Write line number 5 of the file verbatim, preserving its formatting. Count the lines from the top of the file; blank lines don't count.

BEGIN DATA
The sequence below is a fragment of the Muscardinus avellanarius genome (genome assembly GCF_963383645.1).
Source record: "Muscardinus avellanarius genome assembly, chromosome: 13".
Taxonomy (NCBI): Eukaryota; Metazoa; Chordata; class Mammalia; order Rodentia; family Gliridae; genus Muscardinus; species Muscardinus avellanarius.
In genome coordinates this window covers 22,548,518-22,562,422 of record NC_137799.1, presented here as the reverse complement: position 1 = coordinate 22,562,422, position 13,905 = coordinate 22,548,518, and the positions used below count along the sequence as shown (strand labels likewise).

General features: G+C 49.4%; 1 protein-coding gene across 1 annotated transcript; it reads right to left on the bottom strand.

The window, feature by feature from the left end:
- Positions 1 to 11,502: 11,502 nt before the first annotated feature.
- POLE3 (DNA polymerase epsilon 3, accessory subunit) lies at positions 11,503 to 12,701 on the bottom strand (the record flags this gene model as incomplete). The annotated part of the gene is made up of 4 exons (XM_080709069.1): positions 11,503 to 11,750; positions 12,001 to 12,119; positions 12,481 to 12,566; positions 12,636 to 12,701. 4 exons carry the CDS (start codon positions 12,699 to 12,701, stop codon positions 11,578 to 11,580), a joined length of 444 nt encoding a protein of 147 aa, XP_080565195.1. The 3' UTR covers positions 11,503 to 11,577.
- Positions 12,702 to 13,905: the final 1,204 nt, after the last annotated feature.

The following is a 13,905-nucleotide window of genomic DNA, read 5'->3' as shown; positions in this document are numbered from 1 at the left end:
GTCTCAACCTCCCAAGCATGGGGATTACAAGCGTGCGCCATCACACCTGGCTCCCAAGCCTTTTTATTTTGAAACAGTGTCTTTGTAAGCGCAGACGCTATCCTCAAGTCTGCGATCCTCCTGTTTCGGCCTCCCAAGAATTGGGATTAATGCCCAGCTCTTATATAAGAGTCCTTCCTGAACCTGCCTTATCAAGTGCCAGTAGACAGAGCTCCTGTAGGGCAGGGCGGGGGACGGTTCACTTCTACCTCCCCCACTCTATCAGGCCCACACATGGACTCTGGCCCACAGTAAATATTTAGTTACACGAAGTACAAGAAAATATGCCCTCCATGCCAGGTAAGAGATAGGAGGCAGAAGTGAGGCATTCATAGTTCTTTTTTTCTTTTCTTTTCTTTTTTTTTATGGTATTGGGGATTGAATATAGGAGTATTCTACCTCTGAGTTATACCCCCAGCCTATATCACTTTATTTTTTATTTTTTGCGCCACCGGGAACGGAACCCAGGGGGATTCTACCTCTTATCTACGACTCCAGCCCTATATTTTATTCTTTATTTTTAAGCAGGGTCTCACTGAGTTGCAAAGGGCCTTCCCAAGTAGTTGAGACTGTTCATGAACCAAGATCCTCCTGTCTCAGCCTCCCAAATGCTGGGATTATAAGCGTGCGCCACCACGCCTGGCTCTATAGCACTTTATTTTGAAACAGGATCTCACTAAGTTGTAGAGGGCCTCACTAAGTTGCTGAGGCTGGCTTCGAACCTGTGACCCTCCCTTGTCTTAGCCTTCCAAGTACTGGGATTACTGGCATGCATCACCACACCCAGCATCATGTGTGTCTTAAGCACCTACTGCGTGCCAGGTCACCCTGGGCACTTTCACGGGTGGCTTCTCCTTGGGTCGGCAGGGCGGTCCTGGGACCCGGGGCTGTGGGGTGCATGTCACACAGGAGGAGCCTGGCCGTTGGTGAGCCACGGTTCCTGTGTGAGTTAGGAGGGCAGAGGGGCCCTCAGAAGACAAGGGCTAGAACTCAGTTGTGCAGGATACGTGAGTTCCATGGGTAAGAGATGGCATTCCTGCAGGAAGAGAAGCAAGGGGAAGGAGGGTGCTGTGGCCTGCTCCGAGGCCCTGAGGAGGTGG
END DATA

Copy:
General features: G+C 49.4%; 1 protein-coding gene across 1 annotated transcript; it reads right to left on the bottom strand.